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Empowering Lawyers to Advocate for Injured Workers

  • By: Lisa J. Pezzano
  • Published: April 22, 2024

I had the privilege of delivering a presentation to my colleagues at the NJ Association for Justice’s (NJAJ) annual Boardwalk conference in Atlantic City on April 19, 2024. This continuing legal education event features a diverse range of seminars covering personal injury, employment law, matrimonial law, criminal law, ethics, and workers’ compensation. It’s an invaluable opportunity for attorneys to refine their skills and exchange insights on providing exceptional services to their clients.

At the workers’ compensation seminar, I focused on the critical topic of temporary disability benefits. For many injured workers, seeking legal representation isn’t about anticipating a substantial settlement; it’s often the last resort when employers deny injuries, insurance carriers withhold medical treatment, or fail to provide lost wage compensation.

Navigating the issue of temporary disability benefits can be intricate. After a seven-day waiting period following an injury, workers are entitled to 70% of their gross average weekly wage from the first day they are unable to work until they can return on a permanent basis. However, in reality, this process is rarely straightforward.

It’s essential for injured workers to understand that temporary disability benefits are indeed temporary. Benefits cease once the worker is deemed fit to return to work or reaches “maximum medical improvement” from treatment, regardless of their ability to continue in their chosen career. I encourage those in this situation to explore alternative career paths while still under medical care.

Insurance carriers may prematurely terminate benefits due to unrelated medical conditions that delay treatment for the work injury, such as pregnancy or pre-existing conditions like diabetes or heart disease. In my presentation, I urged attorneys to file Motions to reinstate benefits in such circumstances.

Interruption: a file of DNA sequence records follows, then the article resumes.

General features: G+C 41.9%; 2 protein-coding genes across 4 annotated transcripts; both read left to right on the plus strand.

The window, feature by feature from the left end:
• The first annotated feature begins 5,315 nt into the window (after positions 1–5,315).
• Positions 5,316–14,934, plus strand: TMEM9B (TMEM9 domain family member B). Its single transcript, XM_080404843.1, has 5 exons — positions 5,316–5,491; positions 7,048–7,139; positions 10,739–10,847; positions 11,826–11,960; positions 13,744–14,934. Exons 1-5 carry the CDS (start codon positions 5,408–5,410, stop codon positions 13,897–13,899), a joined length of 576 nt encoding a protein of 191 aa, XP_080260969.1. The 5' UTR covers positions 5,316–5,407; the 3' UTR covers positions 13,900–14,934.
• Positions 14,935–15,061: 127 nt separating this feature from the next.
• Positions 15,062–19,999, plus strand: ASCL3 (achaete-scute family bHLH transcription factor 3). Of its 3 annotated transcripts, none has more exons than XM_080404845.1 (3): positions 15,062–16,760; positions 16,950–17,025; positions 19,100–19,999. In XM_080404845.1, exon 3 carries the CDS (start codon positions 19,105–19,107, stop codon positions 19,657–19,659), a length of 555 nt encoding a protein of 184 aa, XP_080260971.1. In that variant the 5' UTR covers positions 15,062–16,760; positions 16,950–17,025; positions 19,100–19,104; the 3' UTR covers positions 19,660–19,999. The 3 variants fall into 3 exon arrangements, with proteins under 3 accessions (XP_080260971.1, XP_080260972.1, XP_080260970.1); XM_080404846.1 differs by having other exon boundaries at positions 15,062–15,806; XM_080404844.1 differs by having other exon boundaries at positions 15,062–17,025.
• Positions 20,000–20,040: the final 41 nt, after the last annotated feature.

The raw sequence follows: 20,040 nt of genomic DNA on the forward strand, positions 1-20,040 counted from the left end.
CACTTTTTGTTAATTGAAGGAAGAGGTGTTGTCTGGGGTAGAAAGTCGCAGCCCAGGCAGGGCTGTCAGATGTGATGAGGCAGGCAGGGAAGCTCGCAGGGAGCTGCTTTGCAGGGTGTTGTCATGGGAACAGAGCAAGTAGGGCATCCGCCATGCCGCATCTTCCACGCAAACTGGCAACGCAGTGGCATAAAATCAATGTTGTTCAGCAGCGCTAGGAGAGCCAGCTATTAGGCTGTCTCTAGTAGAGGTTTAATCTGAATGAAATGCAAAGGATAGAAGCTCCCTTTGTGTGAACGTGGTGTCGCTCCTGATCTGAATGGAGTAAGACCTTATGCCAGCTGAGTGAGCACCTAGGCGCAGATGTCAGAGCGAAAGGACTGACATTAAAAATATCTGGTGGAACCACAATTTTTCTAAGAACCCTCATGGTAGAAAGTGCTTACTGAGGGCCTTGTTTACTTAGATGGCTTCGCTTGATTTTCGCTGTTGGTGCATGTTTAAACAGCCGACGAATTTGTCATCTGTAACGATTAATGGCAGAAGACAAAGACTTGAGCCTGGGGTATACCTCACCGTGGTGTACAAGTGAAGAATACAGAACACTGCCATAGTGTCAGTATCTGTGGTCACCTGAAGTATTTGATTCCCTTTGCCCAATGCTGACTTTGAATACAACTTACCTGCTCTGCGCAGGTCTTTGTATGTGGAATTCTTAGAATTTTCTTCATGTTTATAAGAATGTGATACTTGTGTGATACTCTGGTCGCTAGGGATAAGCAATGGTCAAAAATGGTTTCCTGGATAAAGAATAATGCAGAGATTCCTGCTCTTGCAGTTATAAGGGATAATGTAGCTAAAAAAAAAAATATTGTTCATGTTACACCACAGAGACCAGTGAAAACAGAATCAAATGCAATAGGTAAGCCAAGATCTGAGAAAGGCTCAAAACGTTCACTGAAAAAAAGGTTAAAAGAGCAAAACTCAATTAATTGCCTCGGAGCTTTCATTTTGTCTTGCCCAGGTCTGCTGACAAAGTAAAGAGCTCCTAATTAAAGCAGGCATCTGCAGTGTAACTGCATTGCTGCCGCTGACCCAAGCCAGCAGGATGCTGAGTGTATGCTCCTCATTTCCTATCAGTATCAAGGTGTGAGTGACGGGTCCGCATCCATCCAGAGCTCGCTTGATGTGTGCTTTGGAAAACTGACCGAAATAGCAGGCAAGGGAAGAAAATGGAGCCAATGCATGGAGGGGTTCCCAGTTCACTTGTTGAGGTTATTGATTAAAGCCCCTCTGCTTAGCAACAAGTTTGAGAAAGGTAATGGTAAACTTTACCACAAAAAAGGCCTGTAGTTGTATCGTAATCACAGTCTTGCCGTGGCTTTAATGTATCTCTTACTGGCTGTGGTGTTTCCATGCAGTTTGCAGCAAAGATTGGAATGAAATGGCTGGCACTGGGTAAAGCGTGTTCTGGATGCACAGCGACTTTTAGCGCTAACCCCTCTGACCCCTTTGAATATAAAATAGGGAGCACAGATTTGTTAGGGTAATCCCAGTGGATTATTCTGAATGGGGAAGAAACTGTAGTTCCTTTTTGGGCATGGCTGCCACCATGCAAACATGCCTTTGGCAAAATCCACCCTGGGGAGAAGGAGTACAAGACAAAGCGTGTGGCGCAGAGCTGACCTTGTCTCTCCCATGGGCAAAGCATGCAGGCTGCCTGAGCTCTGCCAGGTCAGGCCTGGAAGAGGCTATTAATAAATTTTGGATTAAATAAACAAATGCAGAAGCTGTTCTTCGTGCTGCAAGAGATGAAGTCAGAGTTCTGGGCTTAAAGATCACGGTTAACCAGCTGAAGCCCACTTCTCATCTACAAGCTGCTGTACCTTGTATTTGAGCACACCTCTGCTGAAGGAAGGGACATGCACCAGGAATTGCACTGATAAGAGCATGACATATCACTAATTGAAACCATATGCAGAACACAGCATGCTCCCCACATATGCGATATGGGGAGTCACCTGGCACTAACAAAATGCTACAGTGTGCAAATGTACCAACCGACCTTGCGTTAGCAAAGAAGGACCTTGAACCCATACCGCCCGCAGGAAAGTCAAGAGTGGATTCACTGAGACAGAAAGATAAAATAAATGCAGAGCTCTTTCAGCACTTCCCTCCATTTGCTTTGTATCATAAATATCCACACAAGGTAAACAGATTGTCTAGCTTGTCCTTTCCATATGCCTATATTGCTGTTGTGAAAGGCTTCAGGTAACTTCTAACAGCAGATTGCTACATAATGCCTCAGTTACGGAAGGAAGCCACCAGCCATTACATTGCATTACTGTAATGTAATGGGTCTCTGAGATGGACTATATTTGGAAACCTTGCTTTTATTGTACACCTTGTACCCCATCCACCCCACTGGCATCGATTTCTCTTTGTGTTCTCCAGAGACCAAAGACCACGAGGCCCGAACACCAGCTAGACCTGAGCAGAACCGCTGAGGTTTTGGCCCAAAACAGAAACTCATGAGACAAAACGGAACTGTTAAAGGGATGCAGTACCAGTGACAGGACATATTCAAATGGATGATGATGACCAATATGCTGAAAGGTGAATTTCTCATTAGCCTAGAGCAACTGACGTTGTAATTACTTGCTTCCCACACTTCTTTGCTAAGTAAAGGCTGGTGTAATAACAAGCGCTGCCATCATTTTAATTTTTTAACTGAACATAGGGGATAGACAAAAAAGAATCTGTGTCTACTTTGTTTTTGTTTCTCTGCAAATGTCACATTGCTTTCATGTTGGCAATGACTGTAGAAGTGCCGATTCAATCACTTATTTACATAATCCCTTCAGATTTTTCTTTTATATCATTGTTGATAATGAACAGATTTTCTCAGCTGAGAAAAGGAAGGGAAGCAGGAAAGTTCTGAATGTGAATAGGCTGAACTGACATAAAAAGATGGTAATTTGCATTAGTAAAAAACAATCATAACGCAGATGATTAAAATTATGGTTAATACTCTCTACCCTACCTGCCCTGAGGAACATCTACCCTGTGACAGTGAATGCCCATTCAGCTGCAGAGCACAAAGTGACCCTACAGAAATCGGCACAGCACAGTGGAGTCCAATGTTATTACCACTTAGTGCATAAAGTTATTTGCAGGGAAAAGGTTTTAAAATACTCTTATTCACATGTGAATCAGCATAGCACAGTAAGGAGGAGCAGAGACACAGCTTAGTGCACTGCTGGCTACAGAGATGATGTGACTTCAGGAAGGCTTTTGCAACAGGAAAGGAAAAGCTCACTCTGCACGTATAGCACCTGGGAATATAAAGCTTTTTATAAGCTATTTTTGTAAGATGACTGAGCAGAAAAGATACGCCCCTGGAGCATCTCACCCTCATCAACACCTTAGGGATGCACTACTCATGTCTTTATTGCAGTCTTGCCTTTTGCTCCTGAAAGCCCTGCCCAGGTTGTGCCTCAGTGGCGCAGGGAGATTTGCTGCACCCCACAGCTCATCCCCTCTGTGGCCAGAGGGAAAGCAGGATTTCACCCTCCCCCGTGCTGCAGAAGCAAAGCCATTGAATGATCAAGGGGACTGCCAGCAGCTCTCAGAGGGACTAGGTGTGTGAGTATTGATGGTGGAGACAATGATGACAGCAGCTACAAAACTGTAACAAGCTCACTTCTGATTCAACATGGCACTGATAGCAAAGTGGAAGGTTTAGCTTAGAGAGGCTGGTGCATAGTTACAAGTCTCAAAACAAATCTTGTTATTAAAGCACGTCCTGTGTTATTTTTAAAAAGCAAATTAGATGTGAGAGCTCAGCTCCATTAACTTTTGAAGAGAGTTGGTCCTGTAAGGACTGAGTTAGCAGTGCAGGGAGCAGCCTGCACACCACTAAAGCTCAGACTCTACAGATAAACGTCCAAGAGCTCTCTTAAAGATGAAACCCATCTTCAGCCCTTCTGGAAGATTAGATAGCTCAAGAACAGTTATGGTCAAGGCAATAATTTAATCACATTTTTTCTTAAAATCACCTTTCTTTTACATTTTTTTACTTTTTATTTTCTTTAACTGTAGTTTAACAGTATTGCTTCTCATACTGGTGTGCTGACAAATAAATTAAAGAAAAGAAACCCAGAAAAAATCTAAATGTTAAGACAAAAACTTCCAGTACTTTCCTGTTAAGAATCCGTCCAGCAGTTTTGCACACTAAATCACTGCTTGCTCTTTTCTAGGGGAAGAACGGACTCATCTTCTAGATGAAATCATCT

If an injured worker returns to active medical treatment after his employment is terminated, the insurance carrier will most likely refuse to restart temporary disability benefits on the basis that there is no “lost wage.” Attorneys should be urging their clients to document their job searches following a termination, to prove continued eligibility for workers’ compensation temporary disability.

I also addressed the issue of light-duty assignments. If a workers’ compensation physician recommends light duty but the employer fails to provide suitable accommodations, temporary disability benefits should continue. For example, it is possible for the injured worker to refuse a light duty assignment if it is on a different shift, at a different location, or is purposely demeaning. Attorneys must carefully evaluate the legitimacy of light-duty offers and advocate for additional benefits if the offer is unsuitable for the injured worker.

Additionally, I discussed strategies for guiding clients whose temporary disability benefits have been lawfully terminated by workers’ compensation insurance carriers. We explored alternative options, including filing for state temporary disability, unemployment benefits, or social security disability.

It was my honor to help guide other attorneys who are fighting for justice for those who have worked hard to make a living. For further information on temporary disability issues or legal guidance, please don’t hesitate to contact me at (908) 923-0020.

Lisa J. Pezzano

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